SECOND ACT – Review
While the holiday season packs theaters with awards-hopeful films, J-Lo offers her fans a lighter option with SECOND ACT. Jennifer Lopez has not appeared in a movie for awhile, so perhaps her fans are ready to see her on the big screen again. SECOND ACT may be on a big screen but its story is as much television as movie, a mash-up of wish fulfillment fantasy and sit-com stand-bys. J-Lo fans herself may be enough for her fans but others might skip this snoozer.
There is a J-Lo hit, “Limitless,” in the soundtrack but she does not do any singing in the film. She does dance a little in a couple of scenes, and those are actually the most entertaining moments in SECOND ACT.
The premise as Jennifer Lopez as the assistant manager of a big-box store in her New York neighborhood. The retail chain’s regional director is coming to visit her store and …is hopeful she will get her long-awaited promotion to manager. Cheered on by her boyfriend and best friend, she is confident of success.
It is not much of a spoiler to say she doesn’t get the promotion. Despite her hard work, innovative ideas and loyalty to the company, Maya (Lopez) has only a GED and is passed over for a new guy with a college degree. Lopez’s character’s is rightfully outraged at the injustice, and that is followed up a bit later with a snide comment from management about how hard it is for a 40-year-old woman to find a job. Unfortunately, those are the last honest moments in this movie, which then veers off into sit-com fantasy. Although the characters talk endlessly about being honest, all the rest of the film is cobbled together from familiar stock stories, including a couple of dashes of NINE TO FIVE and PRETTY WOMAN.
Having quickly moved Lopez’s character up the career ladder, SECOND ACT loses interest in the income inequality and the struggles of the working poor thing. Leaving the problems of real people behind, SECOND ACT plunges fully into movie fantasy land. Unknown to Maya. her computer wizard godson invents a very impressive resume for her and applies for a dream job as a product developer at one of the companies that sells products in her big-box store. In the real world, that raises all kinds of red-flags but in movie fantasy land, she gets the job, complete with corner office, a corporate apartment and even company credit cards. No one seems to question that sterling resume – well, one person does eventually, but the magical computer wiz deflects the few attempts to fact-check.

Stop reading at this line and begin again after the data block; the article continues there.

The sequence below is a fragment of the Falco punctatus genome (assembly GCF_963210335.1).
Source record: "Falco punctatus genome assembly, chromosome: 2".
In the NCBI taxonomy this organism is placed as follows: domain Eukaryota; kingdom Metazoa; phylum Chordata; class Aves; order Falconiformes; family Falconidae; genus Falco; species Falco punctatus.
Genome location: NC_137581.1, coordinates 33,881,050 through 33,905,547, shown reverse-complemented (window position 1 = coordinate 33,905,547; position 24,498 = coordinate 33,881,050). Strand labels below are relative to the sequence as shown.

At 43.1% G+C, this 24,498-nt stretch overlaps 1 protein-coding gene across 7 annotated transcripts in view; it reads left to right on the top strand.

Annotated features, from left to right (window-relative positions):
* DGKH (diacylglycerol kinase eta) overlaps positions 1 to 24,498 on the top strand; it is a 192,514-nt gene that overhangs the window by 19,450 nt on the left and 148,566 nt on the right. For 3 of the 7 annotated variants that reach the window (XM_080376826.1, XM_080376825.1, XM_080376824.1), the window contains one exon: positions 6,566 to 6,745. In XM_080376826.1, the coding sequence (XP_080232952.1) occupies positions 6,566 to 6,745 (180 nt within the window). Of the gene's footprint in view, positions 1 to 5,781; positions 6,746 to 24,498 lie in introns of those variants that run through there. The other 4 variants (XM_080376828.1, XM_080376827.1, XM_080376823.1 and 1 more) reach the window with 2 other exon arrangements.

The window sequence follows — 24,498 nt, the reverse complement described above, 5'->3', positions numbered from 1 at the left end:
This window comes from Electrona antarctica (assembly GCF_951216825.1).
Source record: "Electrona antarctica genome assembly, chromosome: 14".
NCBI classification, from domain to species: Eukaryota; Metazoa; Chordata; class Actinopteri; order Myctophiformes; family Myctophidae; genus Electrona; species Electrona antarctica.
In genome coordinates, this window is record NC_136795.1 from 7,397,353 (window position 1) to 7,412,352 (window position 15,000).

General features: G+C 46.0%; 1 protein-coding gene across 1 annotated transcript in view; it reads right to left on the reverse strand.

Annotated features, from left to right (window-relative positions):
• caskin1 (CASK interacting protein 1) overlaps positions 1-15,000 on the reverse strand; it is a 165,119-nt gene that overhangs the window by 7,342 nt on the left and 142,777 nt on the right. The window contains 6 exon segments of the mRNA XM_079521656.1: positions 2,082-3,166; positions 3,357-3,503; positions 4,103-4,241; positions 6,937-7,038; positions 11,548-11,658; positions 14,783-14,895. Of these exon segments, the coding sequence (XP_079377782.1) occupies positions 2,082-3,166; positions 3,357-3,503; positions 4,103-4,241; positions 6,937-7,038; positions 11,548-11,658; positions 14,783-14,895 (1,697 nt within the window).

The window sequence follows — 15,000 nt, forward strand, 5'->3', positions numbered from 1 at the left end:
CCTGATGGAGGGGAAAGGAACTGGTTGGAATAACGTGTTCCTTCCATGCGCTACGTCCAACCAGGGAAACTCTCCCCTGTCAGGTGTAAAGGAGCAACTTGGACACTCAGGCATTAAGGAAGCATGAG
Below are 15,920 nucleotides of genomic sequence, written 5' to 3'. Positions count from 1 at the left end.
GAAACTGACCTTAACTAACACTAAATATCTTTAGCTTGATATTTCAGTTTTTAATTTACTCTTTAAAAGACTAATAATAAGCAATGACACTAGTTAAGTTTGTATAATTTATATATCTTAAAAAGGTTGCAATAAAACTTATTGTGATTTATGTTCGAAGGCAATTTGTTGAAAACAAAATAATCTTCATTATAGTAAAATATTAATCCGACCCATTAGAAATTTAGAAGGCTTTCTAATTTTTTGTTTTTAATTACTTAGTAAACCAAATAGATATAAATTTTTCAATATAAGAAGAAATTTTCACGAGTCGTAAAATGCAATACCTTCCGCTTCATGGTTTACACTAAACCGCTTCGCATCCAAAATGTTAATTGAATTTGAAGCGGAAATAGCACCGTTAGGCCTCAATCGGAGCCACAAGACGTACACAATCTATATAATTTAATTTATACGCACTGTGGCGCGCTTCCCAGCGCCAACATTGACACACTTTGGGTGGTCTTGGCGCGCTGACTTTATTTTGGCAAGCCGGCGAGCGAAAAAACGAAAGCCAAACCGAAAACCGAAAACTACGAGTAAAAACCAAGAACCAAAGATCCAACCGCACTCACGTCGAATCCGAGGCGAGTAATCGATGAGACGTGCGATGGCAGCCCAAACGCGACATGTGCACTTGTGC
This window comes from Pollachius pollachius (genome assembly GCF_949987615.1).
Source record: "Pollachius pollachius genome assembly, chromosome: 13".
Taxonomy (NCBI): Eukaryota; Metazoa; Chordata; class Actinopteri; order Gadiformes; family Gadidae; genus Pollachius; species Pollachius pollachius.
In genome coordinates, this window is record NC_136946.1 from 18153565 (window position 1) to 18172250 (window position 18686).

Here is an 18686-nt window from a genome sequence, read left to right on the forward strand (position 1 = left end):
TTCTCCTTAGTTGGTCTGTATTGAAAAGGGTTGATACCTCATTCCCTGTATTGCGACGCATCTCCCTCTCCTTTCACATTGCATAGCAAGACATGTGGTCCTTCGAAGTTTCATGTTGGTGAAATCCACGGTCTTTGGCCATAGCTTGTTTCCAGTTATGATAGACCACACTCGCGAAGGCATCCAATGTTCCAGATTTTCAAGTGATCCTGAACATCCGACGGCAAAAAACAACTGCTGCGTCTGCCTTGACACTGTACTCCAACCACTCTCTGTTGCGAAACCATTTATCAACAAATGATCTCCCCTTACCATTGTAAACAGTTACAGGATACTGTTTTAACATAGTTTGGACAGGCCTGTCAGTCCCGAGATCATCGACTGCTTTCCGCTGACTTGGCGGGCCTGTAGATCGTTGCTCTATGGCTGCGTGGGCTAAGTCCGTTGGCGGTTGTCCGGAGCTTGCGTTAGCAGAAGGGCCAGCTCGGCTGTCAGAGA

Having quickly delivered that bit of wish fulfillment, SECOND ACT needs something else to fill the time and then piles on additional predictably heartwarming stories, about a long-lost daughter and romantic troubles. And lots of talk about honesty.
Lopez is backed-up in this familiar tale by three loud girlfriends who provide the standard laughs straight out of sit-com playbooks. There is also the perfect boyfriend, goofy co-workers and a not-very-effective villain for Lopez to dispatch in bit of slapstick. There are lots of “sincere moments” that feel entirely manufactured.
The story will not matter to Jennifer Lopez fans who just want see her on screen. And, OK, now some readers might think I’m being Scrooge here, bah-humbugging a feel-good movie. If you are happy with this kind of familiar story or just enjoy seeing J Lo, that’s fine with me. But since the film’s characters talk endlessly about being honest, it might be nice if the film had a little more honesty itself.
Really, only the biggest J Lo fan need bother with this recycled mishmash of a film. J Lo’s accent may be authentic but that is the only thing that is in SECOND ACT.
RATING: 1 out of 5 stars